At stake is more than bragging rights. Microsoft has pledged to turn a profit in the Xbox division in the year that began in July, following $7 billion in losses since the first Xbox was sold in 2001. The Xbox division accounted for 12 percent of Microsoft’s $51.1 billion in sales last year.
For the business to make money, Microsoft has to sell enough profitable software to make up for the machines, which often lose money or break even. Popular software can in turn boost sales of the consoles.
More than 10,000 stores stayed open until midnight to sell “Halo 3,” 54 percent more than for the second installment, which brought in $125 million on its first day, Microsoft said.
As many as 6 million copies may be sold in the holiday season, compared with 6.5 million total for “Halo 2” since its November 2004 debut, Pachter said. At least 480,000 people have already played “Halo 3” online, according to the Web site of Bungie, the Microsoft studio that makes the game.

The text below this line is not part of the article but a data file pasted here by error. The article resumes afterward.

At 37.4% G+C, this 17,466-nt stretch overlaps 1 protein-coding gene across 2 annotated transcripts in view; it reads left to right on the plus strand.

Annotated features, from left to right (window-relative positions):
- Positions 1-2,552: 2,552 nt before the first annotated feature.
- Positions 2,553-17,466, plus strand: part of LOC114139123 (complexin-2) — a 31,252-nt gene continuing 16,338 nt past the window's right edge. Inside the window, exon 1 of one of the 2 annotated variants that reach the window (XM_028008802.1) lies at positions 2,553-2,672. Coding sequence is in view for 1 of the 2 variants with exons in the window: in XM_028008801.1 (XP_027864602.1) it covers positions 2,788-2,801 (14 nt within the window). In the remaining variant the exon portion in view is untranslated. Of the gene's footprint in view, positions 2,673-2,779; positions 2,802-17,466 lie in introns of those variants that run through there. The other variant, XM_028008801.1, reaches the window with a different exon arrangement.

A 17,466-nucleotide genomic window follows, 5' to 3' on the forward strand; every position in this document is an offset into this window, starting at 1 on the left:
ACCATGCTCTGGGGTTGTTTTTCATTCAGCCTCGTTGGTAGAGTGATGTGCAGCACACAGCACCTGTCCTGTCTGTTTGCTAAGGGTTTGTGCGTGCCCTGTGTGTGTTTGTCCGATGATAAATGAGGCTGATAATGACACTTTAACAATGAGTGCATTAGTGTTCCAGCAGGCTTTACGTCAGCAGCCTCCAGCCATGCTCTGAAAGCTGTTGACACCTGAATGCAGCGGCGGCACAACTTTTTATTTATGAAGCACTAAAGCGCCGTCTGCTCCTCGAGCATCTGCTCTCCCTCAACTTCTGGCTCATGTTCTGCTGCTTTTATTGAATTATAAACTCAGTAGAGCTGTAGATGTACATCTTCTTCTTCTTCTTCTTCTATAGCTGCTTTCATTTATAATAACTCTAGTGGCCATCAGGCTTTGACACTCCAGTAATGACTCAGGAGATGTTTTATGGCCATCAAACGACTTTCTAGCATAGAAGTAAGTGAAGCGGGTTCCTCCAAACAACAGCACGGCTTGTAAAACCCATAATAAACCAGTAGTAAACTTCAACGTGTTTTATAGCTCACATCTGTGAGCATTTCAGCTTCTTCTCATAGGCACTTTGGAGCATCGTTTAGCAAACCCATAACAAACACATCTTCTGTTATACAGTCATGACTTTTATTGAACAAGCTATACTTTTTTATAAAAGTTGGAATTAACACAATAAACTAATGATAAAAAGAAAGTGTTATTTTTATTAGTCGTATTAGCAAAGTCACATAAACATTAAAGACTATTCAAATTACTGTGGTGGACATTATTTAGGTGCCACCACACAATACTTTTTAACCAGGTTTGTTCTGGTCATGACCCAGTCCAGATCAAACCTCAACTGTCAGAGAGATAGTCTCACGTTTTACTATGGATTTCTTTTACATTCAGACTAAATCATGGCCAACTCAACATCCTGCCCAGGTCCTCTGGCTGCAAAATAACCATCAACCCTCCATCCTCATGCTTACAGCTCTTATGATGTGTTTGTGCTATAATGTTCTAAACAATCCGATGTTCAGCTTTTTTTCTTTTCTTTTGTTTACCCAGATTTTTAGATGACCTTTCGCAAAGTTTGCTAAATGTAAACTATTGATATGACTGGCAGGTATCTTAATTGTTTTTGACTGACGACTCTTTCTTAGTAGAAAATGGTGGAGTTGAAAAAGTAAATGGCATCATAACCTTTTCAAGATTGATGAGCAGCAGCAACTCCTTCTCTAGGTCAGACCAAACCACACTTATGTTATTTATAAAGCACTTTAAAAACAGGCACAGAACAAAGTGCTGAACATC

Various marketing techniques have been employed in promoting the release of Halo 3. This has included various trailers of the game; real-time cinematics, recorded gameplay sequences, pre-rendered CGI and even live action film. Throughout the course of development several “developer documentaries” were released, which explain the processes behind creating parts of the game. A large scale multiplayer Beta test was played on Xbox Live with many members of the public being able to take part and experience the game for themselves. Beginning in June 2007, Iris, an alternate reality game, began on the internet, designed to create hype for the game while involving players in slowing revealing some background information for the game.